- Using Loops
- Debugging VBA Code
- Exploring VBAs Built-in Functions
- Exploring Excel Objects
- Creating Your Own Objects in VBA
- VBA Help

Collecting and Cleaning Up Data

- Introduction
- Importing Data from Text Files
- Importing Data from Delimited Text Files
- Importing Data Using Drag-and-Drop
- Importing Data from Access Databases
- Importing Data from Web Pages
- Parsing Data
- Removing Weird Characters from Imported Text
- Converting Units
- Sorting Data
- Filtering Data
- Looking Up Values in Tables
- Retrieving Data from XML Files

Charting

- Introduction
- Creating Simple Charts
- Exploring Chart Styles
- Formatting Charts
- Customizing Chart Axes
- Setting Log or Semilog Scales
- Using Multiple Axes
- Changing the Type of an Existing Chart
- Combining Chart Types
- Building 3D Surface Plots
- Preparing Contour Plots
- Annotating Charts
- Saving Custom Chart Types
- Copying Charts to Word
- Recipe 4-14. Displaying Error Bars

Statistical Analysis

- Introduction
- Computing Summary Statistics
- Plotting Frequency Distributions
- Calculating Confidence Intervals
- Correlating Data
- Ranking and Percentiles
- Performing Statistical Tests
- Conducting ANOVA
- Generating Random Numbers
- Sampling Data

Time Series Analysis

- Introduction
- Plotting Time Series Data
- Adding Trendlines
- Computing Moving Averages
- Smoothing Data Using Weighted Averages
- Centering Data
- Detrending a Time Series
- Estimating Seasonal Indices
- Deseasonalization of a Time Series
- Forecasting
- Applying Discrete Fourier Transforms

Mathematical Functions

- Introduction
- Using Summation Functions
- Delving into Division
- Mastering Multiplication
- Exploring Exponential and Logarithmic Functions
- Using Trigonometry Functions
- Seeing Signs
- Getting to the Root of Things
- Rounding and Truncating Numbers
- Converting Between Number Systems
- Manipulating Matrices
- Building Support for Vectors
- Using Spreadsheet Functions in VBA Code
- Dealing with Complex Numbers

Curve Fitting and Regression

- Introduction
- Performing Linear Curve Fitting Using Excel Charts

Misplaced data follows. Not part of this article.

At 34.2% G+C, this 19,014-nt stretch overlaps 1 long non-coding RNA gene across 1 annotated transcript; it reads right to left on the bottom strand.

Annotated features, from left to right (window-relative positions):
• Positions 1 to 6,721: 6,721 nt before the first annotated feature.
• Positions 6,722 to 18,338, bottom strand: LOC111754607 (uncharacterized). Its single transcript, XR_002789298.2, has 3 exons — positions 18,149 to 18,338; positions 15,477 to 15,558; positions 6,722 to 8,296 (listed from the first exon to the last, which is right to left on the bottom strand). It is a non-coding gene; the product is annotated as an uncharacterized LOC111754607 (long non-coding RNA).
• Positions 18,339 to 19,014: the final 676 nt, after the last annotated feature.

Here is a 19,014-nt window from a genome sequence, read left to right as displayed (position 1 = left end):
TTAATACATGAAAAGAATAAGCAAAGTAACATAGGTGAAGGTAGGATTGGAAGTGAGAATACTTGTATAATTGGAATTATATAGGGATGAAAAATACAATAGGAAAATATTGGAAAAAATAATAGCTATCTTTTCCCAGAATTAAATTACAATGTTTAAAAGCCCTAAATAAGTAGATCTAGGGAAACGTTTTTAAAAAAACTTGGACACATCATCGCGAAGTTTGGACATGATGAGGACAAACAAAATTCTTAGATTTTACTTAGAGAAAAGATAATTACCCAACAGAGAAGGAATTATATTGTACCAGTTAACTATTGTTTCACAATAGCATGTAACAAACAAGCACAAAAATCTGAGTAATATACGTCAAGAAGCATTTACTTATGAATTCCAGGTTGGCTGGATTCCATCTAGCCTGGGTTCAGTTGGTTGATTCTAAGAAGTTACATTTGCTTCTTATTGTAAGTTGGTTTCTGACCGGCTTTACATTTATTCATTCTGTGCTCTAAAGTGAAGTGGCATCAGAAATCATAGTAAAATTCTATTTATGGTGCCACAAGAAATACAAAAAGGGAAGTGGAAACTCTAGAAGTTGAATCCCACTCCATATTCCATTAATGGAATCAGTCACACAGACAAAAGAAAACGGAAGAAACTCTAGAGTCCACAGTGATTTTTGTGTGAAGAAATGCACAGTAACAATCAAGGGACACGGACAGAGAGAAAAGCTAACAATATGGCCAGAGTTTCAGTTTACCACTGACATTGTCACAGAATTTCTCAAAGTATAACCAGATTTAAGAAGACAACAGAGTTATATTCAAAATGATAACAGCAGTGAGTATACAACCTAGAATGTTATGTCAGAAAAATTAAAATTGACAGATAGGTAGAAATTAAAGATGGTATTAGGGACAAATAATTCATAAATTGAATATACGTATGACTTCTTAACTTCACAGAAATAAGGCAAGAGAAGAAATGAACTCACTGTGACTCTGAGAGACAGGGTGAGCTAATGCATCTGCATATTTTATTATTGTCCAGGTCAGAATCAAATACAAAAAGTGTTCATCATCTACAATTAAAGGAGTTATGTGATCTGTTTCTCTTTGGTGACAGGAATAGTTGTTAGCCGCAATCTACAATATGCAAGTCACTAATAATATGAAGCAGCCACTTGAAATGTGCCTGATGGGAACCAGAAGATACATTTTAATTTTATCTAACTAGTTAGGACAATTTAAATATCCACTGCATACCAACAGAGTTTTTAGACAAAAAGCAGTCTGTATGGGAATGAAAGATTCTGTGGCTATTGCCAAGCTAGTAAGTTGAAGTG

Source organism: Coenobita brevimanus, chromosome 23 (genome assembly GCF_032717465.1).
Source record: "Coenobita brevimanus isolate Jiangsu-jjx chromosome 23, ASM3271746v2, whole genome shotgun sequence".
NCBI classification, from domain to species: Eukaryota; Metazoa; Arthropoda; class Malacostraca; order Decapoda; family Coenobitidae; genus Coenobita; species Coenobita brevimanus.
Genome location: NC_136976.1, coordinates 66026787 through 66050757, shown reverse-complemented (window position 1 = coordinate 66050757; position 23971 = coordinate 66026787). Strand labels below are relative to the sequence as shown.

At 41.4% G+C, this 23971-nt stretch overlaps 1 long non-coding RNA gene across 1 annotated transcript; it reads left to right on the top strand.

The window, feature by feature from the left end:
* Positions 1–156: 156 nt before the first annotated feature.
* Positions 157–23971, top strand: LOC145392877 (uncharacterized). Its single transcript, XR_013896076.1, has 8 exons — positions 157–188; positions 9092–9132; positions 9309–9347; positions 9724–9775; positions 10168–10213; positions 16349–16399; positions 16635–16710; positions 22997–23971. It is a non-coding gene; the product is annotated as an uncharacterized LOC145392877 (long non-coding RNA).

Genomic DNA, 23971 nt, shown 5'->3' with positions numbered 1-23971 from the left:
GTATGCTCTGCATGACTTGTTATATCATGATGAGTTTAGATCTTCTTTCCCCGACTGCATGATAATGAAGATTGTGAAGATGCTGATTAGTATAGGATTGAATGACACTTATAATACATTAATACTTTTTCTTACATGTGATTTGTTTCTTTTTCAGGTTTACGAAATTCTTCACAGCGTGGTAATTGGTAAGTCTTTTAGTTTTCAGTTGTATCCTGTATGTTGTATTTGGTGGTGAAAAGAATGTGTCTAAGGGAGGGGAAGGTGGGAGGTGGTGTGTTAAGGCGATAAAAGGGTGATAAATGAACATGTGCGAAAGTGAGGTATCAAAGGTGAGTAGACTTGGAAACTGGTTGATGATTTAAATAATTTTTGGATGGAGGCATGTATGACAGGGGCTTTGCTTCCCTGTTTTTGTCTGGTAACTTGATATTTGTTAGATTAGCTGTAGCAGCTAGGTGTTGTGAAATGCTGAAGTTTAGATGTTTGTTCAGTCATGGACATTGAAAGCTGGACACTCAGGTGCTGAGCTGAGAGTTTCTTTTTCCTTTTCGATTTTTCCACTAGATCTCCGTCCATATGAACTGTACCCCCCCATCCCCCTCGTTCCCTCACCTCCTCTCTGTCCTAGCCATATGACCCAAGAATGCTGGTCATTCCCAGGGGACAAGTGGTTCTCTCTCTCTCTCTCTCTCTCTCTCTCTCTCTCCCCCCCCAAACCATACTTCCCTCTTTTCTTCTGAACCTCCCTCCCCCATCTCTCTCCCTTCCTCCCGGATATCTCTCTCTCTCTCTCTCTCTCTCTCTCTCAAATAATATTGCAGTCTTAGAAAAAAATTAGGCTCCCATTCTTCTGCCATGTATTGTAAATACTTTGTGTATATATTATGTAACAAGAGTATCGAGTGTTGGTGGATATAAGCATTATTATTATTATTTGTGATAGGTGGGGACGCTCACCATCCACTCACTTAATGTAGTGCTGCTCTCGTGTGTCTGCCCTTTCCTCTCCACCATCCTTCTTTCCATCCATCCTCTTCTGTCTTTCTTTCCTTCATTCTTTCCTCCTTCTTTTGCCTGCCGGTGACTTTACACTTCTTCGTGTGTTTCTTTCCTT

- Constructing Your Own Linear Fit Using Spreadsheet Functions
- Using a Single Spreadsheet Function for Linear Curve Fitting
- Performing Multiple Linear Regression
- Generating Nonlinear Curve Fits Using Excel Charts
- Fitting Nonlinear Curves Using Solver
- Assessing Goodness of Fit
- Computing Confidence Intervals

Solving Equations

- Introduction
- Finding Roots Graphically
- Solving Nonlinear Equations Iteratively
- Automating Tedious Problems with VBA
- Solving Linear Systems
- Tackling Nonlinear Systems of Equations
- Using Classical Methods for Solving Equations

Numerical Integration and Differentiation

- Introduction
- Integrating a Definite Integral
- Implementing the Trapezoidal Rule in VBA
- Computing the Center of an Area Using Numerical Integration
- Calculating the Second Moment of an Area
- Dealing with Double Integrals
- Numerical Differentiation

Solving Ordinary Differential Equations

- Introduction
- Solving First-Order Initial Value Problems
- Applying the Runge-Kutta Method to Second-Order Initial Value Problems
- Tackling Coupled Equations
- Shooting Boundary Value Problems

Solving Partial Differential Equations

- Introduction
- Leveraging Excel to Directly Solve Finite Difference Equations
- Recruiting Solver to Iteratively Solve Finite Difference Equations
- Solving Initial Value Problems
- Using Excel to Help Solve Problems Formulated Using the Finite Element Method

Performing Optimization Analyses in Excel

- Introduction
- Using Excel for Traditional Linear Programming
- Exploring Resource Allocation Optimization Problems
- Getting More Realistic Results with Integer Constraints
- Tackling Troublesome Problems
- Optimizing Engineering Design Problems
- Understanding Solver Reports
- Programming a Genetic Algorithm for Optimization

Introduction to Financial Calculations

- Introduction
- Computing Present Value
- Calculating Future Value
- Figuring Out Required Rate of Return
- Doubling Your Money
- Determining Monthly Payments
- Considering Cash Flow Alternatives
- Achieving a Certain Future Value
- Assessing Net Present Worth
- Estimating Rate of Return
- Solving Inverse Problems
- Figuring a Break-Even Point

Index

Excel Scientific and Engineering Cookbook (Cookbooks (OReilly))

ISBN: 0596008791

EAN: 2147483647

EAN: 2147483647

Year: N/A

Pages: 206

Pages: 206

Authors: David M Bourg